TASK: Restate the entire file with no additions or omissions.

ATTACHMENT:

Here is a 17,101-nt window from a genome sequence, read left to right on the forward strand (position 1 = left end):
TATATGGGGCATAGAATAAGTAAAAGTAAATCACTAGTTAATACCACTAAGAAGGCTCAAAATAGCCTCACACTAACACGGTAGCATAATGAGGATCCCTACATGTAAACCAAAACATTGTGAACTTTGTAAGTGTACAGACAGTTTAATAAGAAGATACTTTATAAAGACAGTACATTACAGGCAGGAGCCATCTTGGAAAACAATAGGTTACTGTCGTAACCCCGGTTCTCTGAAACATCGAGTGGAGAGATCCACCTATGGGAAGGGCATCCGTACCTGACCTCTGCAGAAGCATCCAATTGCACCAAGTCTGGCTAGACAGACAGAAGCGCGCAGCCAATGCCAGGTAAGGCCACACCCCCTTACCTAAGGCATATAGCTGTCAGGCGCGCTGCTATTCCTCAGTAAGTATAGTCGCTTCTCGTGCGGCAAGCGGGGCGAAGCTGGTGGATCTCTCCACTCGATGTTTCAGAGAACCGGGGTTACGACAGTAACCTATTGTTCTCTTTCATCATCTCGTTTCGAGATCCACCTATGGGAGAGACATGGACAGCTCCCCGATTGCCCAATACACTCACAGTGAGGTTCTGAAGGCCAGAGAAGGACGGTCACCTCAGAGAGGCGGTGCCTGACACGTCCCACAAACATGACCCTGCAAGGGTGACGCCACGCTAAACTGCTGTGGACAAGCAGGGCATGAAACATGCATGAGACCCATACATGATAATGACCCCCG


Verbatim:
Here is a 17,101-nt window from a genome sequence, read left to right on the forward strand (position 1 = left end):
TATATGGGGCATAGAATAAGTAAAAGTAAATCACTAGTTAATACCACTAAGAAGGCTCAAAATAGCCTCACACTAACACGGTAGCATAATGAGGATCCCTACATGTAAACCAAAACATTGTGAACTTTGTAAGTGTACAGACAGTTTAATAAGAAGATACTTTATAAAGACAGTACATTACAGGCAGGAGCCATCTTGGAAAACAATAGGTTACTGTCGTAACCCCGGTTCTCTGAAACATCGAGTGGAGAGATCCACCTATGGGAAGGGCATCCGTACCTGACCTCTGCAGAAGCATCCAATTGCACCAAGTCTGGCTAGACAGACAGAAGCGCGCAGCCAATGCCAGGTAAGGCCACACCCCCTTACCTAAGGCATATAGCTGTCAGGCGCGCTGCTATTCCTCAGTAAGTATAGTCGCTTCTCGTGCGGCAAGCGGGGCGAAGCTGGTGGATCTCTCCACTCGATGTTTCAGAGAACCGGGGTTACGACAGTAACCTATTGTTCTCTTTCATCATCTCGTTTCGAGATCCACCTATGGGAGAGACATGGACAGCTCCCCGATTGCCCAATACACTCACAGTGAGGTTCTGAAGGCCAGAGAAGGACGGTCACCTCAGAGAGGCGGTGCCTGACACGTCCCACAAACATGACCCTGCAAGGGTGACGCCACGCTAAACTGCTGTGGACAAGCAGGGCATGAAACATGCATGAGACCCATACATGATAATGACCCCCG